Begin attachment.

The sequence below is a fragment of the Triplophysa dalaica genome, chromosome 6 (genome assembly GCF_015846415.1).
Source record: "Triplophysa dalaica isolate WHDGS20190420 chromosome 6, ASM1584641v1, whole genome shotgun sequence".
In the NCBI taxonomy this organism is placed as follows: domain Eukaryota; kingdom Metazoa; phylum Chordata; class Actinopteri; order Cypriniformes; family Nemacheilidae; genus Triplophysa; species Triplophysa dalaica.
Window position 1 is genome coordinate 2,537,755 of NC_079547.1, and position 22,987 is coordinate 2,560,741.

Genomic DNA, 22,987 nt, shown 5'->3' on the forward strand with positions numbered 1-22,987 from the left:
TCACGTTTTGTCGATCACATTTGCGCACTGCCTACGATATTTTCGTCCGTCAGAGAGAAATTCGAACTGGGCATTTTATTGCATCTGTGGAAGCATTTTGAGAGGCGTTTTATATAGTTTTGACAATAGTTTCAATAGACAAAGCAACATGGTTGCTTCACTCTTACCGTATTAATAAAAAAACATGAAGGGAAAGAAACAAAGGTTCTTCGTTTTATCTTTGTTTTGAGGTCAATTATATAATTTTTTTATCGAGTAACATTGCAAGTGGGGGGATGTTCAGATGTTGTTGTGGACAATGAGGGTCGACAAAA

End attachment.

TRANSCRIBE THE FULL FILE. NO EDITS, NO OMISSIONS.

The sequence below is a fragment of the Triplophysa dalaica genome, chromosome 6 (genome assembly GCF_015846415.1).
Source record: "Triplophysa dalaica isolate WHDGS20190420 chromosome 6, ASM1584641v1, whole genome shotgun sequence".
In the NCBI taxonomy this organism is placed as follows: domain Eukaryota; kingdom Metazoa; phylum Chordata; class Actinopteri; order Cypriniformes; family Nemacheilidae; genus Triplophysa; species Triplophysa dalaica.
Window position 1 is genome coordinate 2,537,755 of NC_079547.1, and position 22,987 is coordinate 2,560,741.

Genomic DNA, 22,987 nt, shown 5'->3' on the forward strand with positions numbered 1-22,987 from the left:
TCACGTTTTGTCGATCACATTTGCGCACTGCCTACGATATTTTCGTCCGTCAGAGAGAAATTCGAACTGGGCATTTTATTGCATCTGTGGAAGCATTTTGAGAGGCGTTTTATATAGTTTTGACAATAGTTTCAATAGACAAAGCAACATGGTTGCTTCACTCTTACCGTATTAATAAAAAAACATGAAGGGAAAGAAACAAAGGTTCTTCGTTTTATCTTTGTTTTGAGGTCAATTATATAATTTTTTTATCGAGTAACATTGCAAGTGGGGGGATGTTCAGATGTTGTTGTGGACAATGAGGGTCGACAAAA